Six Ways to Help Your Child with Eczema
Children and babies are known for having skin that is soft and smooth to the touch, so when rashes and acne begin to appear it can be alarming for parents and childcare professionals. One of the most common childhood skin conditions is eczema, a skin rash that affects 1 in 5 children and has no real known cause.
Typically, eczema is linked to being a genetic condition that is more prone in children with family members who have seasonal allergies, asthma or eczema themselves. Dark, rough patches of skin or areas of red irritation accompanied by extreme itching are signs of eczema, and if these physical signs are present on your child’s skin, a dermatologist should be consulted to seek out proper diagnosis and treatment options.
There is no cure for eczema and there isn’t a perfect treatment for the condition, but with proper care your child’s eczema can be kept under control. Check out these tips on how to care for child eczema.
1. Bathe and Moisturize
For babies with eczema, having good bathing practices can be very important. Bathe your child daily (or as often as your doctor recommends) in lukewarm water, using a mild soap or non-soap cleanser.
Afterward, gently pat off the excess water and apply moisturizer liberally while the skin is damp. Ointments and creams are best to use for children’s eczema, but during the warmer months you may want to swap out for a lighter cream that will be more comfortable for the child.
2. Choose Skin-Friendly Fabrics
One of the things to avoid with children who have eczema is rough fabrics. You’ll want to use very smooth, cotton clothing and blankets to bring comfort to the skin. Also, make sure to use a fragrance-free, mild soap detergent when washing your child’s clothes and never use fabric softener (it can further irritate the eczema).
3. Discourage Scratching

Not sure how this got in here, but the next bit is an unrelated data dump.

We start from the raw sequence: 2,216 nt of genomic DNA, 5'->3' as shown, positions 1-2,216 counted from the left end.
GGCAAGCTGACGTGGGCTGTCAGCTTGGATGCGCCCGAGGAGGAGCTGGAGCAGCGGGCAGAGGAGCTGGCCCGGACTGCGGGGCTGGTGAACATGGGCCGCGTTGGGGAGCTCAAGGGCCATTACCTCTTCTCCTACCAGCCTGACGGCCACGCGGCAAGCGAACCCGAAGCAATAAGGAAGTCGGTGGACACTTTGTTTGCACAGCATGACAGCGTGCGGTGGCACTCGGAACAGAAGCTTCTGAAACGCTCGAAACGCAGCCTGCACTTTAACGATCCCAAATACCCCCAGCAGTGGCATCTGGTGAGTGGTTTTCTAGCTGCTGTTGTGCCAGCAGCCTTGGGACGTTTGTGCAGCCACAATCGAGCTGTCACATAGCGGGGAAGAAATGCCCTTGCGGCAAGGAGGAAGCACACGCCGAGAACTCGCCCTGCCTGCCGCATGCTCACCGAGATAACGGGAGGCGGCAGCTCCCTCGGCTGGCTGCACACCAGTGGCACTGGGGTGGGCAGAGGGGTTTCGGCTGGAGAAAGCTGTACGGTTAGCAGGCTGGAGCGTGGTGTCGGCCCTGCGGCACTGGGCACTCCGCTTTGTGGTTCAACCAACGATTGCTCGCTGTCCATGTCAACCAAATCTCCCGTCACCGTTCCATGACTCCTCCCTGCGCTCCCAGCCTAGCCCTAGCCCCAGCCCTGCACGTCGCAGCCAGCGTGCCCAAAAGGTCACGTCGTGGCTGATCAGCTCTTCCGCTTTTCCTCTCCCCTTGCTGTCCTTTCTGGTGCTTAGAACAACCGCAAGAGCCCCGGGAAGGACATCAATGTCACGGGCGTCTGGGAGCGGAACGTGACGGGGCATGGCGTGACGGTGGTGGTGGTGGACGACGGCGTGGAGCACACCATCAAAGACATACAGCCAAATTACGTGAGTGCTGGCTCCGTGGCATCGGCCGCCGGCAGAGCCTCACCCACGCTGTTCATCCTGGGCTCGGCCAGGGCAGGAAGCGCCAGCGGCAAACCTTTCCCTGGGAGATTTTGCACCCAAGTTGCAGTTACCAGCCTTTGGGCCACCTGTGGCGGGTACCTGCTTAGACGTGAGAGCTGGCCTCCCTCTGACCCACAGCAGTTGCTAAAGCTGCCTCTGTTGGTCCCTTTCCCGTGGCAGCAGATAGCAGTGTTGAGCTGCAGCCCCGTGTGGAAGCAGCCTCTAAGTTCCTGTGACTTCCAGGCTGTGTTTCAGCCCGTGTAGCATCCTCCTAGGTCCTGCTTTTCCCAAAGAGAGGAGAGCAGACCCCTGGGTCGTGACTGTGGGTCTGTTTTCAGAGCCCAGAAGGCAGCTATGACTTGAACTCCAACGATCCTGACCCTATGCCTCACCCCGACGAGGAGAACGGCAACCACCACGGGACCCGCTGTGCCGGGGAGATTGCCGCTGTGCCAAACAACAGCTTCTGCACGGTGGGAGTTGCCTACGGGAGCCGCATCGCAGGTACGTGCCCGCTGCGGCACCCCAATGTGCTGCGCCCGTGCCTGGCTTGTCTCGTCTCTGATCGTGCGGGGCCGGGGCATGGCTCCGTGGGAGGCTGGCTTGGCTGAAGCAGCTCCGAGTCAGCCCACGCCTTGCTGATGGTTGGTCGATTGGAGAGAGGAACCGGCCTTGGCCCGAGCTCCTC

To keep your child from scratching the patches of skin and breaking the skin open, keep your child’s nails short and trimmed. Help prevent night scratching by placing mittens or cotton socks on your child’s hands.
4. Avoid Triggers
There are certain allergens within a child’s environment that can cause flare-ups. Some soaps, lotions, fabrics and foods can all be triggers to cause eczema to rear its ugly head. Fragrances, cigarette smoke and stress can also serve as triggers. Talk to your child’s doctor about identifying and avoiding the things that may aggravate your child’s eczema.
5. Treat Flare-Ups
If your child has a flare-up, he/she may need medication to feel better. Talk to your doctor about the options available for treatment. Topical steroids may be used to help bring down the outbreak, and doses are dependent upon the age of the child and the severity of the outbreak.
6. Bleach Bath Therapy
Some children with eczema may benefit from soaking in a diluted bleach bath. Bleach baths decrease bacteria on the skin. Measure 1/2 cup of bleach for a full bathtub of water and use a 1/4 cup of bleach for a half full tub. If bathing a baby or toddler, add one teaspoon of bleach per gallon of water. Have your child soak five to 10 minutes, then rinse with plain water. Pat the skin dry and apply any medication. Important Note: Consult your child’s doctor before beginning bleach bath therapy.